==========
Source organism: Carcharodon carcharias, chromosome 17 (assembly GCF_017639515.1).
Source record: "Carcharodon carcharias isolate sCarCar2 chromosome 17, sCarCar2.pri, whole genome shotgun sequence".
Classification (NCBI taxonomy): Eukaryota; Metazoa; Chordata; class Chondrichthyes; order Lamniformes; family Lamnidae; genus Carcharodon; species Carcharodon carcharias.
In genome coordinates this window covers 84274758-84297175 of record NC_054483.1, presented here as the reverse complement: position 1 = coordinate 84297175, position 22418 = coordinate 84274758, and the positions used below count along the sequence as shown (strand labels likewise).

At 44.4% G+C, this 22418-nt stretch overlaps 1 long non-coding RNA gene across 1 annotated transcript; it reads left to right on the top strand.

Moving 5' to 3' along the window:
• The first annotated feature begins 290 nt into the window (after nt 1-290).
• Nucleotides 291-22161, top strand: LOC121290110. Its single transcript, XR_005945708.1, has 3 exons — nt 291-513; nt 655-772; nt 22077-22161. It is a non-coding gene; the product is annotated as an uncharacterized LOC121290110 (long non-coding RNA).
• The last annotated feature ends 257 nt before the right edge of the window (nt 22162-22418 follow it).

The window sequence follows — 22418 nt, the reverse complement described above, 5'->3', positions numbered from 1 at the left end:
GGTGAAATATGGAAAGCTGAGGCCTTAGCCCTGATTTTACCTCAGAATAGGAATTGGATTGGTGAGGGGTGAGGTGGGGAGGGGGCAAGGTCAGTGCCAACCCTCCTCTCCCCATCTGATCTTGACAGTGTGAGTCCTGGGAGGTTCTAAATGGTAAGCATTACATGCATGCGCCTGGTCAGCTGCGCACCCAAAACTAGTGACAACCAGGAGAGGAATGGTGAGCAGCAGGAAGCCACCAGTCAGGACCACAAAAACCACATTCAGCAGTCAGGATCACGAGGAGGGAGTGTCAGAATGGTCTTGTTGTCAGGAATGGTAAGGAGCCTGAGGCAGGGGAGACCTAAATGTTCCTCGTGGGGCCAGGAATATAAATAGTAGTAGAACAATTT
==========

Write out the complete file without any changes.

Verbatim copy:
Source organism: Carcharodon carcharias, chromosome 17 (assembly GCF_017639515.1).
Source record: "Carcharodon carcharias isolate sCarCar2 chromosome 17, sCarCar2.pri, whole genome shotgun sequence".
Classification (NCBI taxonomy): Eukaryota; Metazoa; Chordata; class Chondrichthyes; order Lamniformes; family Lamnidae; genus Carcharodon; species Carcharodon carcharias.
In genome coordinates this window covers 84274758-84297175 of record NC_054483.1, presented here as the reverse complement: position 1 = coordinate 84297175, position 22418 = coordinate 84274758, and the positions used below count along the sequence as shown (strand labels likewise).

At 44.4% G+C, this 22418-nt stretch overlaps 1 long non-coding RNA gene across 1 annotated transcript; it reads left to right on the top strand.

Moving 5' to 3' along the window:
• The first annotated feature begins 290 nt into the window (after nt 1-290).
• Nucleotides 291-22161, top strand: LOC121290110. Its single transcript, XR_005945708.1, has 3 exons — nt 291-513; nt 655-772; nt 22077-22161. It is a non-coding gene; the product is annotated as an uncharacterized LOC121290110 (long non-coding RNA).
• The last annotated feature ends 257 nt before the right edge of the window (nt 22162-22418 follow it).

The window sequence follows — 22418 nt, the reverse complement described above, 5'->3', positions numbered from 1 at the left end:
GGTGAAATATGGAAAGCTGAGGCCTTAGCCCTGATTTTACCTCAGAATAGGAATTGGATTGGTGAGGGGTGAGGTGGGGAGGGGGCAAGGTCAGTGCCAACCCTCCTCTCCCCATCTGATCTTGACAGTGTGAGTCCTGGGAGGTTCTAAATGGTAAGCATTACATGCATGCGCCTGGTCAGCTGCGCACCCAAAACTAGTGACAACCAGGAGAGGAATGGTGAGCAGCAGGAAGCCACCAGTCAGGACCACAAAAACCACATTCAGCAGTCAGGATCACGAGGAGGGAGTGTCAGAATGGTCTTGTTGTCAGGAATGGTAAGGAGCCTGAGGCAGGGGAGACCTAAATGTTCCTCGTGGGGCCAGGAATATAAATAGTAGTAGAACAATTT